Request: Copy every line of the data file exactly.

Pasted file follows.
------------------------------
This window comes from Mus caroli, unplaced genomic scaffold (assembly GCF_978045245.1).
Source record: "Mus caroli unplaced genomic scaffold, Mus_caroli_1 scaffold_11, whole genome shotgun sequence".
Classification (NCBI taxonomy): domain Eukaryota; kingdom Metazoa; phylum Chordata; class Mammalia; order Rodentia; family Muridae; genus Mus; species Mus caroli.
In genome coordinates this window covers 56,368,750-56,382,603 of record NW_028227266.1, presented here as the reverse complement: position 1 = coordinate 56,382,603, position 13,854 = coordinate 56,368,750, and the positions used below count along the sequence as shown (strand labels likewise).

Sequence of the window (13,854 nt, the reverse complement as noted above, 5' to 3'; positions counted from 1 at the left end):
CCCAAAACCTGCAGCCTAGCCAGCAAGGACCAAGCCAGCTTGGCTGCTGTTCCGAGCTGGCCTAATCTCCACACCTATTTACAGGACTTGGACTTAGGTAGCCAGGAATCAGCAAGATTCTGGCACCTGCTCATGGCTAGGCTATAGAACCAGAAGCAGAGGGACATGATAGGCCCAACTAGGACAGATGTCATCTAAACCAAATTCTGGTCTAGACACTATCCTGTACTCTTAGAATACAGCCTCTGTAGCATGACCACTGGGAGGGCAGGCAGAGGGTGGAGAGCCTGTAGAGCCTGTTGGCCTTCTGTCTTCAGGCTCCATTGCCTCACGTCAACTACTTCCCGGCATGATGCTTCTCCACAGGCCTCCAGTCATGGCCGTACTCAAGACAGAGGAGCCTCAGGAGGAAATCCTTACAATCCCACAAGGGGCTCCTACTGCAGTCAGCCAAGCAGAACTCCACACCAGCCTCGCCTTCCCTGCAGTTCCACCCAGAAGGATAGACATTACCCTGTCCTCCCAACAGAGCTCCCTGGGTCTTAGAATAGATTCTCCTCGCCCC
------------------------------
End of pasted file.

This window comes from Mus caroli, unplaced genomic scaffold (assembly GCF_978045245.1).
Source record: "Mus caroli unplaced genomic scaffold, Mus_caroli_1 scaffold_11, whole genome shotgun sequence".
Classification (NCBI taxonomy): domain Eukaryota; kingdom Metazoa; phylum Chordata; class Mammalia; order Rodentia; family Muridae; genus Mus; species Mus caroli.
In genome coordinates this window covers 56,368,750-56,382,603 of record NW_028227266.1, presented here as the reverse complement: position 1 = coordinate 56,382,603, position 13,854 = coordinate 56,368,750, and the positions used below count along the sequence as shown (strand labels likewise).

Sequence of the window (13,854 nt, the reverse complement as noted above, 5' to 3'; positions counted from 1 at the left end):
CCCAAAACCTGCAGCCTAGCCAGCAAGGACCAAGCCAGCTTGGCTGCTGTTCCGAGCTGGCCTAATCTCCACACCTATTTACAGGACTTGGACTTAGGTAGCCAGGAATCAGCAAGATTCTGGCACCTGCTCATGGCTAGGCTATAGAACCAGAAGCAGAGGGACATGATAGGCCCAACTAGGACAGATGTCATCTAAACCAAATTCTGGTCTAGACACTATCCTGTACTCTTAGAATACAGCCTCTGTAGCATGACCACTGGGAGGGCAGGCAGAGGGTGGAGAGCCTGTAGAGCCTGTTGGCCTTCTGTCTTCAGGCTCCATTGCCTCACGTCAACTACTTCCCGGCATGATGCTTCTCCACAGGCCTCCAGTCATGGCCGTACTCAAGACAGAGGAGCCTCAGGAGGAAATCCTTACAATCCCACAAGGGGCTCCTACTGCAGTCAGCCAAGCAGAACTCCACACCAGCCTCGCCTTCCCTGCAGTTCCACCCAGAAGGATAGACATTACCCTGTCCTCCCAACAGAGCTCCCTGGGTCTTAGAATAGATTCTCCTCGCCCC